Reader Submissions: Saam's 1988 BMW M5

Saam’s 1988 BMW M5

Petrolicious Productions By Petrolicious Productions
December 11, 2012
3 comments

Saam Gabbay is a creative director who works in New York City and Los Angeles and is a serial car owner.  He’s bought, owned, and then sold six cars in the last eight years (around 20 since he started driving) and will likely continue to do so for years to come.  One great car that recently had a meaningful place in his life was a 1988 BMW E28 M5.

Q: How did you become interested in cars?

A: My dad. Basically, the first car I went to school in was a BMW 2000CS with its gorgeous front end.  My dad was always after a certain aesthetic.  Including a 280 SL, his Opel and even an AMC Pacer, the cars he bought were about beauty and shape: he’s an architect.

So I guess that’s why I don’t go after a single marque—I’m curious about so many things and each car has a certain mystery that draws me.

Q: How did you know this M5 was the one for you?

A: Well, you never really know. At the time, there were actually six or seven others on the market simultaneously.  This was the right price and it had a couple of tasteful features that I liked.

The previous owner had removed the SLS and added Dinan suspension.  It also had European headlights.  The American reflectors are all the same size but on this car, the outside reflectors were bigger, tucking them under the hood and creating eyebrows.  Everything else on the car was unmodified and original, which I really appreciated.  It was worked on by a guy who really understood M5 engines.  He was like a caricature of a German mechanic, accent and all.

The M also had heated seats and they worked! Usually in older Bimmers the wires short and burn your butt.

Q: How did it feel to own what in 1985 was the fastest production sedan in the world?

A: What’s interesting is how many people know that fact about the E28 M5.  It’s a certain age group of people who would approach me, eyes glazed with nostalgia, and this would happen about three times a week.  Like me, these enthusiasts shared a reverence for the car because they remember the significance of its release and its scarcity.

Q: What is unique to the car?

A: The car had a pretty low run—there were only about 1,000 or so that made it to the States, all black with tan except 27 with black leather.  They were hand-built around a detuned variant of BMW’s M1 engine. The BBS basket weave wheels along with the blacked-out chrome were a major signature of this car and differentiated it from a standard 5 series. Otherwise it’s identical to a non-M version, body wise.  There was something about those BBS’s as a kid that ended up becoming a flag pole in my memory.  Looking at them meant I had an M5!

Q: Describe your favorite drive in the M5:

A: In 2011, Highway 1 was blocked for three months due to a rock slide.  During my many runs up the coast and to Yosemite, I was diverted through Lake Nacimiento where there is a military base for the National Guard.  The area contains the most twisty, winding, beautiful  tree-canopied roads I’ve ever been on, with significant ascents and descents.  I’m probably lucky I didn’t have a passenger on that drive because they would’ve probably thrown up on the dash! [laughing].  I noticed a tank parked in a grassy field so I pulled over and took my favorite photo of the M5 with it in the background.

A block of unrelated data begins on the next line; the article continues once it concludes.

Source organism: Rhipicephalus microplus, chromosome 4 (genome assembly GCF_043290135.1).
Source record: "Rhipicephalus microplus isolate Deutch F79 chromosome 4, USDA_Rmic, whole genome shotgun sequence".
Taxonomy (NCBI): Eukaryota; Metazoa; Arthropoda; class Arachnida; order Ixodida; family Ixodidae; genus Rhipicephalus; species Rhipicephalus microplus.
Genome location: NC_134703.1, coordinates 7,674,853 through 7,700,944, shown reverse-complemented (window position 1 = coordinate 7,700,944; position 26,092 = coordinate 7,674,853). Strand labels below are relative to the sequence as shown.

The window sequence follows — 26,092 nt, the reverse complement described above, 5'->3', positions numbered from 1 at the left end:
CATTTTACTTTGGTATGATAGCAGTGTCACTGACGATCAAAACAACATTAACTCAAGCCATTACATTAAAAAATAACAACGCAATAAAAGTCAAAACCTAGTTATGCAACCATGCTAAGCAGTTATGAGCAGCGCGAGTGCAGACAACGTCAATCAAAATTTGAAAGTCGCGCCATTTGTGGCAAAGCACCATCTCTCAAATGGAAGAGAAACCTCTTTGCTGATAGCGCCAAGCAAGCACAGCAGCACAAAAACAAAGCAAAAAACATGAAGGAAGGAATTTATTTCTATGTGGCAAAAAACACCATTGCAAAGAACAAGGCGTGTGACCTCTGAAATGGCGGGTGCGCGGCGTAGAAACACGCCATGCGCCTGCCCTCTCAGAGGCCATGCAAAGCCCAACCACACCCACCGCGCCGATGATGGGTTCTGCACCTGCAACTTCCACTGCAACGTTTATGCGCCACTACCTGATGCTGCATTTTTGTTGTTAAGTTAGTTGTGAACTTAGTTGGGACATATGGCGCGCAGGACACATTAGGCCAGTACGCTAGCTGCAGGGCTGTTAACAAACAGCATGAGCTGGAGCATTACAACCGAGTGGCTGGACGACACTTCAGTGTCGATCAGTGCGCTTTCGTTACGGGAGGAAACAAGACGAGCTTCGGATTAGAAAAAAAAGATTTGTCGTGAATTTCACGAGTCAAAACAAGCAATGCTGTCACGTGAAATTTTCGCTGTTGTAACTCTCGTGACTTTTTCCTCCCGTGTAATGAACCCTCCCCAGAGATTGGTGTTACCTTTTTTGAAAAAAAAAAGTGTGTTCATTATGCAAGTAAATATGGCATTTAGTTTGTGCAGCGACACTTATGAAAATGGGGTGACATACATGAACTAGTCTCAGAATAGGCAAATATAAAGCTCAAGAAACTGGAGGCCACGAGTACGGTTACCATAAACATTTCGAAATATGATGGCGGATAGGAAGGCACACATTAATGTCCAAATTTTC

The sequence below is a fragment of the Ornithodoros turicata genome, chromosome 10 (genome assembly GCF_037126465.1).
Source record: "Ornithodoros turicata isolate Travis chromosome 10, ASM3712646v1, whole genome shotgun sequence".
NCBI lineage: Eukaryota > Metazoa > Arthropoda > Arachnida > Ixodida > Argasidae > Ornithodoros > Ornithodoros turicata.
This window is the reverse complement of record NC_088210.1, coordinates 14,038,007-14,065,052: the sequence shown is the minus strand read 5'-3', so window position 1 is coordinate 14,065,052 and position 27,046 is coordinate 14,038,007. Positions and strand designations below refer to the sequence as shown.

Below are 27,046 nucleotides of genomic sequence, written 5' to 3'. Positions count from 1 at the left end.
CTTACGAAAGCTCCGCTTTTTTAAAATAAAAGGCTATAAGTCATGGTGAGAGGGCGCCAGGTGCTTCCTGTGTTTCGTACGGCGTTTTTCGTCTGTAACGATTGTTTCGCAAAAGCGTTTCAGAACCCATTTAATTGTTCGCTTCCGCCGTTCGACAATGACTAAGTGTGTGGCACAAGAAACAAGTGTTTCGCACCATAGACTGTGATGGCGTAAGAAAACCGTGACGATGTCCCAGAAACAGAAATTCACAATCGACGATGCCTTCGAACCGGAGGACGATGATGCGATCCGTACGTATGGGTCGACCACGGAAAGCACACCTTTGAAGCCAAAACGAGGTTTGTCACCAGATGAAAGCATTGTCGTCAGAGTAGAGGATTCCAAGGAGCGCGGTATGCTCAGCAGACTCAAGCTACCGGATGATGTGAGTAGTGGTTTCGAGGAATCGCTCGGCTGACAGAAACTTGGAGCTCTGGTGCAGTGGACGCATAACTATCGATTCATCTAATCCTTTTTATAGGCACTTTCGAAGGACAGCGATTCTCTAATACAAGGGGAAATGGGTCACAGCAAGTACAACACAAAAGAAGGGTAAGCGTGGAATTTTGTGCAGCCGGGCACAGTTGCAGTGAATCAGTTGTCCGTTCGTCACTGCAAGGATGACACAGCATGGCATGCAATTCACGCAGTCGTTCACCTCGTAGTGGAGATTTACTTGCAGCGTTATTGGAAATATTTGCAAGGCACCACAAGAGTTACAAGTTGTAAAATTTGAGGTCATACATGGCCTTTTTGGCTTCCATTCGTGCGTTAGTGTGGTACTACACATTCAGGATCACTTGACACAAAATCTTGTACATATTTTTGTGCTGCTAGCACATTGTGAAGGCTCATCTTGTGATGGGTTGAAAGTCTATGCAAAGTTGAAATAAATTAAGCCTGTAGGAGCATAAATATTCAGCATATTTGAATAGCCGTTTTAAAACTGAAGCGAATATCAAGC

Getting down to Big Sur required a ridiculous narrow switchback descent to the ocean.  Though it added hours, this detour became one of the favorite drives of my life.

It’s f%$#ing awesome and highlighted the M5’s perfect balance.

Q: If you could choose one passenger to ride along with you in your BMW, who would it be and why?

A: A photographer I met named Magda.  She loves adventure, she doesn’t throw up, and she’ll get it.  I also might finally end up with a good picture of me with the car.

Q: What do you love about the car?

A: It was the most uncompromising car I’ve ever owned as far as balancing practicality and spirit.  It felt small and nimble but could move 5 people.  I put 5,000 miles on the car one summer by doing multiple trips to Yosemite and up the coast.  It sounded wonderful.  It was engaging.  It was the perfect car.

I’ve had a passenger in the car with me where after a couple of corners they’ll pause and look over at me and say, “What kind of car is this?!”

The car really is a capable and even a non-enthusiast could tell.  It’s an amazing thing. People that don’t like cars love the M5.  A friend who wasn’t a car person sitting behind me once said “Wow, this car feels so stable.”  Who says that about a 23-year-old car?

It’s a shape that I truly love. It’s a very inspiring shape.  When walking towards it, there’s not a bad angle on the car.

I have to say, these questions really make me miss it.

Q: Will you ever settle down with one car?

A: Maybe. If I was going to settle on one or two to own, I would go back and get another air-cooled Porsche 911.

– – –

Thanks, Saam, for letting us spend some time talking with you about your beautiful car!

Tags BMW/ E28/ German
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Randy Hartmann
Randy Hartmann

I have a scene in my amateur vid i posted of my “modified” E28 M5 with the tail getting loose. I have over 400,000 miles on the original chassis. I’m the original owner.
http://www.youtube.com/watch?v=l5yKoXKxoB0

Rex
Rex

Love the car! PLEASE do a video on this. I wanna see the tail end getting loose!

Josh Clason
Josh Clason

Hopefully we can do a video on one soon and get that tail end loose for you!